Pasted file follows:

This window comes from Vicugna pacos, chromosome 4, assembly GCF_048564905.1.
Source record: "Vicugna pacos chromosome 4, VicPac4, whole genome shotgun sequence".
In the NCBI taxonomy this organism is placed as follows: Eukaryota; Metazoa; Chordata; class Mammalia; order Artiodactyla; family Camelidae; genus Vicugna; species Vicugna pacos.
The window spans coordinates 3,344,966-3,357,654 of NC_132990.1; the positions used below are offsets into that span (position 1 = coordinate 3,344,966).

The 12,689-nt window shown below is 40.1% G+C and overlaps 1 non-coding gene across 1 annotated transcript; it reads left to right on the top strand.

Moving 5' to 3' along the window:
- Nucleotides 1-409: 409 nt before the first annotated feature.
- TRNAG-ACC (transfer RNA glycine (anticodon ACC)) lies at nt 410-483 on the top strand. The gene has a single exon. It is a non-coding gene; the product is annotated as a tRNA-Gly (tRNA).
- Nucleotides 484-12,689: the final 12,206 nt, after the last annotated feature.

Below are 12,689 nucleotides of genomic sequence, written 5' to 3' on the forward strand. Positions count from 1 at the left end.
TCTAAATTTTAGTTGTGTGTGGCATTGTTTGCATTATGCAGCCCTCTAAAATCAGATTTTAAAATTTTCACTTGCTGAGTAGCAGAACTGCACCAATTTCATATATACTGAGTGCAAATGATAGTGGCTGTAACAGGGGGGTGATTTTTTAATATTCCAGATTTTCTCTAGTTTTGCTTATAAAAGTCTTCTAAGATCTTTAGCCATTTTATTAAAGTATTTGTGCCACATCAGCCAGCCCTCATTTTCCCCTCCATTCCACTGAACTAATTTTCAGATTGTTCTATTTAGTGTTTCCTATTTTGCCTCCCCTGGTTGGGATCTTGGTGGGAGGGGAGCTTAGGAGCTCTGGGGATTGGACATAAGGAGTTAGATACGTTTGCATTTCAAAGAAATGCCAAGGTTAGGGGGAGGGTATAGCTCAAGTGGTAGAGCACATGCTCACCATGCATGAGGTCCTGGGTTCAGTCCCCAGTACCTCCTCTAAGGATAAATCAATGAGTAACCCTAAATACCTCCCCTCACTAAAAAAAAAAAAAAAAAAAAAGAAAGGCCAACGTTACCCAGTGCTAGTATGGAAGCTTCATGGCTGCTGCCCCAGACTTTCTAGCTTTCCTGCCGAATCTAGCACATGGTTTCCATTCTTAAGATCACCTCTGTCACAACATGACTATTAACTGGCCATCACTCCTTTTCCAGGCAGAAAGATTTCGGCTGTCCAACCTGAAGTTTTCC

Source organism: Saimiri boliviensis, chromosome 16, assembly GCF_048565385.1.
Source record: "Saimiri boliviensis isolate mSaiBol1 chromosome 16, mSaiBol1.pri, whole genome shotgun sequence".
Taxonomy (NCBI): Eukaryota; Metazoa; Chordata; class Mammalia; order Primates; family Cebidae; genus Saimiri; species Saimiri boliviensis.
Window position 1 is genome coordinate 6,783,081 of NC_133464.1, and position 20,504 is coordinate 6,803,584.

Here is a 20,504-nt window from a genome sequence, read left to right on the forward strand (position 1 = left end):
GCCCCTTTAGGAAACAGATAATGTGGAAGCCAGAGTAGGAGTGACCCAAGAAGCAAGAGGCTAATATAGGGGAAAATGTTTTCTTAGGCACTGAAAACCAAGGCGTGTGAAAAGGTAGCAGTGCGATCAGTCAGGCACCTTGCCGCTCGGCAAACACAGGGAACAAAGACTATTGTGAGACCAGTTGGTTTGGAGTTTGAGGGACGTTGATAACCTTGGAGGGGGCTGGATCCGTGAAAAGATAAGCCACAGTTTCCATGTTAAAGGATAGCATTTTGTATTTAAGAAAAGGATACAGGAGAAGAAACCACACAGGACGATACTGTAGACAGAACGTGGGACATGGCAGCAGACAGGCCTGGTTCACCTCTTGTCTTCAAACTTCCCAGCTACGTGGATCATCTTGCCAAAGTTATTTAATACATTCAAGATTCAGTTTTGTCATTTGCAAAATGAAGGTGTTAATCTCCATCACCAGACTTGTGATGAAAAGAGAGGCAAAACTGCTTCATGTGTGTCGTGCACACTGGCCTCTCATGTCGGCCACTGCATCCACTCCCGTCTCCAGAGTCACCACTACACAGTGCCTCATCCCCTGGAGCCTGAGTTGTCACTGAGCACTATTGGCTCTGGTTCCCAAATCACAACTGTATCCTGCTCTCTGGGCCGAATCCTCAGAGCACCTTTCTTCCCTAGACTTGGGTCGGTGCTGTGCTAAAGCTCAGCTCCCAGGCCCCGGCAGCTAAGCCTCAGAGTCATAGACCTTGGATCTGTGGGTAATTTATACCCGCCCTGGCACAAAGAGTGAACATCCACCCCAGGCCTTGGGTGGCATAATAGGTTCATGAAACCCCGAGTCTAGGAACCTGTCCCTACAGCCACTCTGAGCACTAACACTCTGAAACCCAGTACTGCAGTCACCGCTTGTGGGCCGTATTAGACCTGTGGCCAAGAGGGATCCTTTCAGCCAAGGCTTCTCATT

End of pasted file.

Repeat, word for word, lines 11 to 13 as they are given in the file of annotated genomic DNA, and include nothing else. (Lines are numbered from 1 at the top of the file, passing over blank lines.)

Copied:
TCTAAATTTTAGTTGTGTGTGGCATTGTTTGCATTATGCAGCCCTCTAAAATCAGATTTTAAAATTTTCACTTGCTGAGTAGCAGAACTGCACCAATTTCATATATACTGAGTGCAAATGATAGTGGCTGTAACAGGGGGGTGATTTTTTAATATTCCAGATTTTCTCTAGTTTTGCTTATAAAAGTCTTCTAAGATCTTTAGCCATTTTATTAAAGTATTTGTGCCACATCAGCCAGCCCTCATTTTCCCCTCCATTCCACTGAACTAATTTTCAGATTGTTCTATTTAGTGTTTCCTATTTTGCCTCCCCTGGTTGGGATCTTGGTGGGAGGGGAGCTTAGGAGCTCTGGGGATTGGACATAAGGAGTTAGATACGTTTGCATTTCAAAGAAATGCCAAGGTTAGGGGGAGGGTATAGCTCAAGTGGTAGAGCACATGCTCACCATGCATGAGGTCCTGGGTTCAGTCCCCAGTACCTCCTCTAAGGATAAATCAATGAGTAACCCTAAATACCTCCCCTCACTAAAAAAAAAAAAAAAAAAAAAGAAAGGCCAACGTTACCCAGTGCTAGTATGGAAGCTTCATGGCTGCTGCCCCAGACTTTCTAGCTTTCCTGCCGAATCTAGCACATGGTTTCCATTCTTAAGATCACCTCTGTCACAACATGACTATTAACTGGCCATCACTCCTTTTCCAGGCAGAAAGATTTCGGCTGTCCAACCTGAAGTTTTCC

Source organism: Saimiri boliviensis, chromosome 16, assembly GCF_048565385.1.
Source record: "Saimiri boliviensis isolate mSaiBol1 chromosome 16, mSaiBol1.pri, whole genome shotgun sequence".